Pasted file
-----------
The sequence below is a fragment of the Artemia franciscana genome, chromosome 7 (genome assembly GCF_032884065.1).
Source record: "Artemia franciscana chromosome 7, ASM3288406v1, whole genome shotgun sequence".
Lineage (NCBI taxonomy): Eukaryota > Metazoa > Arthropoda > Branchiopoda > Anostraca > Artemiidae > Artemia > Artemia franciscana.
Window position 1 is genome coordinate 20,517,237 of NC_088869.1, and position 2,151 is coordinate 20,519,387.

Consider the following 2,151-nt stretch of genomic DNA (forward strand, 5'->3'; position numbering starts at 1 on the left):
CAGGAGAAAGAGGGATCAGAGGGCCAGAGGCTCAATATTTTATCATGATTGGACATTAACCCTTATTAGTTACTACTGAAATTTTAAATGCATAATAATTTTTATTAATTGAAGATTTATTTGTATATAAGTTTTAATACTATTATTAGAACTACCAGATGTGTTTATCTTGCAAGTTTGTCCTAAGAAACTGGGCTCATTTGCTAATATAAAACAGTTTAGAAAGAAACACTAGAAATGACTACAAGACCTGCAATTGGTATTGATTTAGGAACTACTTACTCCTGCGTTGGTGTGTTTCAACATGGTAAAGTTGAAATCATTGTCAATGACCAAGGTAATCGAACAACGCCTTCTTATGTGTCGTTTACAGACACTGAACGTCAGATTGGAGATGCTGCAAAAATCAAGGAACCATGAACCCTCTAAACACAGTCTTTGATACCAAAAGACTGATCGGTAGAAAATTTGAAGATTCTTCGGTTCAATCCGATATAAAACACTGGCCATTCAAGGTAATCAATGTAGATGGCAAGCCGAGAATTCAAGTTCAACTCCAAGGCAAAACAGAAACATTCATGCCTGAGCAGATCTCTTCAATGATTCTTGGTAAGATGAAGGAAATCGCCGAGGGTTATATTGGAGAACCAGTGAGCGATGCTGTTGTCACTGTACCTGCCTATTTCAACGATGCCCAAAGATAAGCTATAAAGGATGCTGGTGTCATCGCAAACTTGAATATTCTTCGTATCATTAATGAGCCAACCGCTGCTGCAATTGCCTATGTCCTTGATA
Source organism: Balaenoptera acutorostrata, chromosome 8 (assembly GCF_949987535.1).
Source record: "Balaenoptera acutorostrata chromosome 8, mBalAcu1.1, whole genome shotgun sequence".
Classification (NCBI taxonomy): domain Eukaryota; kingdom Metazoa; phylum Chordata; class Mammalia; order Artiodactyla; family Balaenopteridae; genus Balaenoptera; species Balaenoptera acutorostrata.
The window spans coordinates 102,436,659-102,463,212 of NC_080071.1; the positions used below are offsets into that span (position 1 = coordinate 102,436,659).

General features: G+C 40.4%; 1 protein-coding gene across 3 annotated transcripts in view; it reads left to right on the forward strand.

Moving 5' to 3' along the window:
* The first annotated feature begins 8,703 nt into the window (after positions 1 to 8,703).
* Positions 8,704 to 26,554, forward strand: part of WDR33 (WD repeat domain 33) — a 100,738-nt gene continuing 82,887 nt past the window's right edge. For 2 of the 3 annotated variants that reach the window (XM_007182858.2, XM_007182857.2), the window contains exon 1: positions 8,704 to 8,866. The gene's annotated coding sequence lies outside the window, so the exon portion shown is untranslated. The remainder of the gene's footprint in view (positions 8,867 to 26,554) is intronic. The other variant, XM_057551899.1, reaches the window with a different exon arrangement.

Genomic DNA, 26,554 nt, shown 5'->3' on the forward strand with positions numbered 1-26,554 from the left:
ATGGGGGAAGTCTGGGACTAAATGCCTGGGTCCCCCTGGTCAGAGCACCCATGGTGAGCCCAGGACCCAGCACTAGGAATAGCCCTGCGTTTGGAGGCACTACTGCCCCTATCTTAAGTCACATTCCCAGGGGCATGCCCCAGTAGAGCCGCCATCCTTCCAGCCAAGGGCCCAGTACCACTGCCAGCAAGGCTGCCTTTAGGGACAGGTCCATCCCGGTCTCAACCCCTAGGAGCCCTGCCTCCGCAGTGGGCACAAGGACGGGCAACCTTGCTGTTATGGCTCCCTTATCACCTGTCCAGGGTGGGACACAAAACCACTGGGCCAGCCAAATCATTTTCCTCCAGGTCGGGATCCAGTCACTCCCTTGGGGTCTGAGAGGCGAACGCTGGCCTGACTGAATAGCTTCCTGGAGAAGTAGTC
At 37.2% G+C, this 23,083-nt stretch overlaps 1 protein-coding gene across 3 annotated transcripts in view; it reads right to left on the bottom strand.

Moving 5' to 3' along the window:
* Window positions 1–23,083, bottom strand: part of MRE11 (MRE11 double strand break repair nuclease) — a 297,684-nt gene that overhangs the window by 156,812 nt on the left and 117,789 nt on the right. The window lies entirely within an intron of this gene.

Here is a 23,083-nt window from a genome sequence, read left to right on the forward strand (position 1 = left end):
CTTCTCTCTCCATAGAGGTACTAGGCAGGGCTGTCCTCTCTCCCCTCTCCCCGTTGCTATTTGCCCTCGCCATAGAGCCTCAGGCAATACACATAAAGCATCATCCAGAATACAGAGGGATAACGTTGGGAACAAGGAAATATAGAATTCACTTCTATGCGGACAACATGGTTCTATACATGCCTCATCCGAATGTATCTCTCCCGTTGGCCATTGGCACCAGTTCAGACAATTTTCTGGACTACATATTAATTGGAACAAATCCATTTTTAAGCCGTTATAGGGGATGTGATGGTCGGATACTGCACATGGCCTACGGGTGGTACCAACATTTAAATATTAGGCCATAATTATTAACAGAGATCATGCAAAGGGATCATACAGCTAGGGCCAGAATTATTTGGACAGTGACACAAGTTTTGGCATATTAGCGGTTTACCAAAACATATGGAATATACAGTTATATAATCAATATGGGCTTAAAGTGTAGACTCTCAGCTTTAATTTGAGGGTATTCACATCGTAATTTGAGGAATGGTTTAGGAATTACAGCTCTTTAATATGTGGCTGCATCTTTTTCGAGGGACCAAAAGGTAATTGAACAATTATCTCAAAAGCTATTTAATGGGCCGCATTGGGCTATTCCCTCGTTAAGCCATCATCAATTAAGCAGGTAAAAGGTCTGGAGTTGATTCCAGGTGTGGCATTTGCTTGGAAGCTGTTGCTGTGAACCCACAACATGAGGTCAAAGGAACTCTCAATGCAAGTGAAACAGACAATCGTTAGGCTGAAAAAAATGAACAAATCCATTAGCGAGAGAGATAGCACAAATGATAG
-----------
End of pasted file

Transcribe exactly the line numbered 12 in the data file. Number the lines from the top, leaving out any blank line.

Moving 5' to 3' along the window: